Democrats are missing the point, Wilkerson argues, if they think white working-class citizens are acting against their own economic self-interest when they vote for Republicans. In fact, they are voting to protect their caste status.

But the most important year in the book isn’t 2016 or 2020, it’s 2042. That’s when the US Census Bureau predicts whites will become a minority in America.  This poses an existential “dominant group status threat” that has galvanized the dominant caste into action. It explains, among other things, the increasingly anti-democratic behavior of the Republican Party, from voter roll purges, polling station closures, voter ID laws, all the way up to numerous attempts to overturn or delegitimize the results of the 2020 election. These actions are aimed at preserving dominant caste status.

Wilkerson quotes the civil rights historian Taylor Branch, who asks,

“If people were given the choice between democracy and whiteness, how many would choose whiteness?” [p. 352]

Unsolicited Feedback

Caste made me ashamed of my own ignorance.  Despite having read several books about racism over the last two years, there was so much in this book about the history of racism and the experiences of Blacks in America – past and present – that I either knew nothing about or was only dimly aware of. As a white male I still have a lot to learn. Being raised in a Jewish family doesn’t give me a free pass and being an immigrant from Canada isn’t a valid excuse.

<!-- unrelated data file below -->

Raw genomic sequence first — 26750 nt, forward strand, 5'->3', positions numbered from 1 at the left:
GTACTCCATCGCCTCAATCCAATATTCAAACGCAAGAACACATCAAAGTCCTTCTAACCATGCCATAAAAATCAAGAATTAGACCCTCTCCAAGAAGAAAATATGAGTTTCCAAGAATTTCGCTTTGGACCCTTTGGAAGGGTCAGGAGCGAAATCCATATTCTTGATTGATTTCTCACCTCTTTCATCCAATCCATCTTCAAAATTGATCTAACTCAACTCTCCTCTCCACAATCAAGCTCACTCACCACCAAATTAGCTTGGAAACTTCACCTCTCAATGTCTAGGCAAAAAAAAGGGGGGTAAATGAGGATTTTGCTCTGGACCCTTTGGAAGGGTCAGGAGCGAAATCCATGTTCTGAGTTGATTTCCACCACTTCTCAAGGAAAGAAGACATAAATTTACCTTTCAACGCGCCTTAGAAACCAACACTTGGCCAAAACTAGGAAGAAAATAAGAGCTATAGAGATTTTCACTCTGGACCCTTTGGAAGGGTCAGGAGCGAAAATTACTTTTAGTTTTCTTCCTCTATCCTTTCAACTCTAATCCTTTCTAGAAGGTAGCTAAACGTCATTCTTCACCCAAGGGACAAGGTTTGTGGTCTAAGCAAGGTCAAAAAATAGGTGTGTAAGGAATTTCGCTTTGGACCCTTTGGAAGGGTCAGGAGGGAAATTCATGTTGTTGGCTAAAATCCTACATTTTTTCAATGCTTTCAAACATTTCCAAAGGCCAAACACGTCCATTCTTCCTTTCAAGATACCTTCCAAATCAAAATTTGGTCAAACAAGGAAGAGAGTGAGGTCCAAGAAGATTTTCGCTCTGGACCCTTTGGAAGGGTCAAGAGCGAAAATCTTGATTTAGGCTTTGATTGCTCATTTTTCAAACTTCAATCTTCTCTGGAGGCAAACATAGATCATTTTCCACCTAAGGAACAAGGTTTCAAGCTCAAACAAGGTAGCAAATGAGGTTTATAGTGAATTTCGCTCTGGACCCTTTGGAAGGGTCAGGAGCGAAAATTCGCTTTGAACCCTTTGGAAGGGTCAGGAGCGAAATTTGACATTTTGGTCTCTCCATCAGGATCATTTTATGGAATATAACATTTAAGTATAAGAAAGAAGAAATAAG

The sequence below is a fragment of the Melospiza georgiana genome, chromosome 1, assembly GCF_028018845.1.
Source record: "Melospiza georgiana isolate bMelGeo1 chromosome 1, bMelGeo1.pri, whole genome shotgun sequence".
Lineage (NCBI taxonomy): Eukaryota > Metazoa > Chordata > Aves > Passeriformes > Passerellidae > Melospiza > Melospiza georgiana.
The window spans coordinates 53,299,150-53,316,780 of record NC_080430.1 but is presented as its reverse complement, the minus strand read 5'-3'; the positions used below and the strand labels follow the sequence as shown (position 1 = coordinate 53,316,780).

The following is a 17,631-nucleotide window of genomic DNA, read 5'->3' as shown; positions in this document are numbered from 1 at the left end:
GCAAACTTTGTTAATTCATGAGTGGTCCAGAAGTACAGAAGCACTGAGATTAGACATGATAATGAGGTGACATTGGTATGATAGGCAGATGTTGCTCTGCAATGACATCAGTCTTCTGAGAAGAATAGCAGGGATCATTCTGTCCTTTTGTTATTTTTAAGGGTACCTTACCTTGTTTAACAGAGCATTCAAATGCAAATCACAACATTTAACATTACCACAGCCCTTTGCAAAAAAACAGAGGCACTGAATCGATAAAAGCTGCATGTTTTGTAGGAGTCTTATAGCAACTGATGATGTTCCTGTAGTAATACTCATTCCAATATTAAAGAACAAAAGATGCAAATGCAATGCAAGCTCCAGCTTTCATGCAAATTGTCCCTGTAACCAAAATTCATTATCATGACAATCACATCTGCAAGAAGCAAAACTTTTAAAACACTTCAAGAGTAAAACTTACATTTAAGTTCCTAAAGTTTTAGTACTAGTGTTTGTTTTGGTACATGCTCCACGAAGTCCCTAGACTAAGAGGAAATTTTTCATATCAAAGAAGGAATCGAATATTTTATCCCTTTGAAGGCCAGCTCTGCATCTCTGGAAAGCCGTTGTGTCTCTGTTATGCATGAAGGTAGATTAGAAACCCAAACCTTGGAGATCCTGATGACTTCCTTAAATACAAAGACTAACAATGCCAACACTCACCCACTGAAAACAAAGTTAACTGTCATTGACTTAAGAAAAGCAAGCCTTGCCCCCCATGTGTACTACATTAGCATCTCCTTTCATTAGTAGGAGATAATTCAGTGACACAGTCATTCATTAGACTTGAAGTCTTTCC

I do keep coming back to the question of whether the term “caste” makes any real difference. I think it’s a useful concept for separating the systems of dominance from the characteristics used to divide us. And it also enables us to recognize similar systems of oppression in other parts of the world.  But in the US at least “caste” does not seem to add anything substantial to our understanding of the problem.

More importantly, I don’t see how it helps us address those problems.  This is my main disappointment with the book.  Wilkerson says we need to be more empathetic towards each other, look beyond racial characteristics and recognize each other as full human beings, and be vigilant against the ever-present threat of old prejudices and jealousies reasserting themselves. All perfectly valid, but she doesn’t propose any specific approaches for dismantling the caste system.  If anything, the fixed and immutable nature of caste makes the prospects for change even more daunting.

Perhaps that wasn’t Wilkerson’s objective in writing Caste. The book is subtitled “The Origins of Our Discontents” so maybe she was aiming to provide a new paradigm for exploring the history and the impact of America’s racial divisions. I think Caste succeeds admirably there.

In the end, it’s up to all of us to work for change, especially those of us in the dominant caste/race. As Wilkerson says, when you buy an old house you become responsible for it. Even though you didn’t build it, didn’t lay its foundations and are not responsible for causing its flaws, you have to deal with them. Ignoring the sagging roof or the bowed walls or the moldy-smelling basement will not make them go away. And if you pretend those problems don’t exist for too long, they will turn into devastating crises.